5 years ago we opened our first coffee shop. It feels like yesterday in a lot of ways, and in a lot of other ways it feels like 20 years ago. In that time we’ve opened 2 additional locations, had over 200 people on our payroll, and donated thousands to local fundraisers and non-profits. 1,825 days later here are a few lessons I’ve learned.
You don’t know everything. I remember opening our doors at store #1 and the sales were magnificent. Certainly not the highest sales in the brand, but sales far exceeded what we told our lender they would be, and certainly exceeded our own expectations. I can remember walking into meetings after being in business for 3 months feeling like I was the smartest person in the room, and I’m quite sure I spoke like I was too, but I wasn’t.
You have tremendous influence. My days were (and are) made and ruined on the comments of staff and customers. Rather it’s a compliment or a criticism, if I know the individual their words carry weight. Similarly, I can make or break someone else’s day. We see around 1,000 customers a day, and we can make their day or ruin their day. Smiling, giving genuine compliments, and just acknowledging people goes a long way.
You have to sacrifice, but you don’t always have to sacrifice. 17 hour days are long days when you do them for 60 days in a row. I would see my children only when they would come visit me at the store. But we knew it was a season of sacrifice for a greater reason. One month into business was my 2nd daughter’s first birthday and so I was home that evening for the first time in a long time for a birthday party. I received a phone call that the toilet was “crazy clogged” and they couldn’t plunge it, so off I went to plunge a toilet. I left my daughter’s birthday party to plunge a toilet. How foolish is that? How many customers would I have lost if I had my staff write “Out of order” on a paper and tape it to the door until I could plunge in the morning?
You can trust people. Opening week we had more people working a close than I ever have had working a close since, additionally I had support from my home office with a staff member assisting with guidance as my team mopped and washed dishes. My parents, siblings, wife and kids, all were going to meet for dinner at a taco place a mile away and I agreed to attend, but advised them to pre-order my tacos and I would go to the restaurant when the food was served. I showed up, scarfed the food, and hauled back to the store no longer than 5 minutes later. I’m pretty sure we had made zero sales in that time, or in the next 30 minutes. I learned I could trust my people to meet my expectations regardless of whether I was in the store. Fast-forward to April of 2016 when my older sister went into ICU due to complications in her fight with leukemia. The day she went into ICU I had two managers taking over as the top dog at stores 1 and 2, and store 3 had been open for 2 weeks. I knew I could trust each of these ladies to run their stores well, and not once did my phone ring while I was by my family in the hospital. Thank you Alexa, Andrea, and Bethany.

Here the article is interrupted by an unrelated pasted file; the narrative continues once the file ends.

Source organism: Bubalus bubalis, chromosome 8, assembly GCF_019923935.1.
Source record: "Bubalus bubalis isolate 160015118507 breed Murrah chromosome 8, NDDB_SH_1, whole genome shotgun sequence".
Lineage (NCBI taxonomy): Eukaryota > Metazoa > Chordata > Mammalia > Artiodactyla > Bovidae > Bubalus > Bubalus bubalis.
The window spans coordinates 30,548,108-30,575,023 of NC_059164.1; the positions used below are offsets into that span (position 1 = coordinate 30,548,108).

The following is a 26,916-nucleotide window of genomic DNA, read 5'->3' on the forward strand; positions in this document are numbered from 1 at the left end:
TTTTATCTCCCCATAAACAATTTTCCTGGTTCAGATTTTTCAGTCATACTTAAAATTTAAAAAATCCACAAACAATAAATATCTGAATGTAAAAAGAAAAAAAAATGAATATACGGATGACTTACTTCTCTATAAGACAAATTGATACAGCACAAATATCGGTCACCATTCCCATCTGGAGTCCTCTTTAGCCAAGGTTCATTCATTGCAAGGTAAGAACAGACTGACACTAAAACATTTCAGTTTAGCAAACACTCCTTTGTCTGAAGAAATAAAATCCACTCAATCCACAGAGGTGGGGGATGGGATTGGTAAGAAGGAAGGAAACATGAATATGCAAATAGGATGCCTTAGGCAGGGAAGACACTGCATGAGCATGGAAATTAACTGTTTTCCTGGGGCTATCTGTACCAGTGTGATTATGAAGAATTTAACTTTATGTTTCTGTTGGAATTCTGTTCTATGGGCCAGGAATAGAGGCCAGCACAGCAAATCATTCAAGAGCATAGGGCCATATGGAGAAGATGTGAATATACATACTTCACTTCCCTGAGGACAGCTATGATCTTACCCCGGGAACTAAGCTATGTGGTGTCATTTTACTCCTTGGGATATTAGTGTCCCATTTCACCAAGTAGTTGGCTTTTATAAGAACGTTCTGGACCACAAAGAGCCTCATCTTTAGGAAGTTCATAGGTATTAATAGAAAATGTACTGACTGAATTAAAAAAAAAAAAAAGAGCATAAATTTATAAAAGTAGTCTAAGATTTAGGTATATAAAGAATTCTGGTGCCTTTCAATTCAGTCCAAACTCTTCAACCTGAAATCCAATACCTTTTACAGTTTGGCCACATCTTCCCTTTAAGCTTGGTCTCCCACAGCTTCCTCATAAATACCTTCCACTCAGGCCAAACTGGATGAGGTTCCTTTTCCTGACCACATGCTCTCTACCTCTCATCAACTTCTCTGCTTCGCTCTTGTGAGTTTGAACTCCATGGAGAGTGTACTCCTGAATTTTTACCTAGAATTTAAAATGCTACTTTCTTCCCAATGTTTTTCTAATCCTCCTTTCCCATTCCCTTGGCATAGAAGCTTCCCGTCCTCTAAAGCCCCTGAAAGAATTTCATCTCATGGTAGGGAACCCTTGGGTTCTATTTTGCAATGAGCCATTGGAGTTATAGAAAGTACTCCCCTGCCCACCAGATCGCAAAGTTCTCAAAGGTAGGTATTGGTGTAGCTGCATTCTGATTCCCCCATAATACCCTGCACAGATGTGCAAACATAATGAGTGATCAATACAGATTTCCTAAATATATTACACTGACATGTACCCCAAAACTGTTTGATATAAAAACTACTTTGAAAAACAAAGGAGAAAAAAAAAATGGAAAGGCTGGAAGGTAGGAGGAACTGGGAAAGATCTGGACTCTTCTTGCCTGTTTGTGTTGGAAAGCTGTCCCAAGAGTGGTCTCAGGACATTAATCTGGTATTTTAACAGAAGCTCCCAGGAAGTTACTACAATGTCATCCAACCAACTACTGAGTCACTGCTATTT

You should be continually hiring. If you are inspiring and equipping the people who work for you to one day move on to bigger and better things those individuals will need to be replaced. If you’re not equipping or inspiring your employees then you’ve probably got some pretty big problems on your hands.
You need to rejuvenate during off seasons. There’s a time to rest. Weight lifters allow their muscles to heal after lifting sessions (I hear), and after a busy season its important to allow your body to rejuvenate. I can remember when I started no longer being at the store every time the open sign was on, I finally crashed and became ill for longer than a week. I’m not sure that could have been avoided, but getting sick every year because you are pushing so hard to fight a short off season to be an “on” season is not a great long-term strategy.
Your team has great ideas. I can remember when Sarah talked to me about doing a harlem shake. I had no idea what that even was. But we were the first one in the brand to do one.
You will be copied. Harlem shakes, all sorts of crazy marketing ideas we implemented were eventually duplicated by others within the brand and/or outside of the brand. As it turns out they weren’t all our ideas to begin with. I would try to help with any advice or learnings I had from any creative efforts.
You can give a little and it will be a lot. Time is a finite resource. Taking a little time to chat with a customer or an employee will always feel like it’s a lot to the recipient. Similarly, giving away a free drink doesn’t cost my much financially, but it feels like I just gave away the keys to the kingdom to whomever I am giving it to.
You are not alone. I can remember standing out back by my dumpster and crying. If this whole thing fails there’s only one guy that is to blame, his name is on this blog somewhere. that’s a lot of weight to put on your shoulders. The truth is that no matter what you are doing you are never alone when you are doing it. My family and friends were and are cheering for me, praying for me, and supporting me daily. If you feel alone you need to pick up your phone and call someone.
These last 5 years have flown by and have been by far the best years of my life. I’m sure if you are reading this, and have made it this far, you’ve played a role in making that the case. Thank you, I do not take your contribution for granted.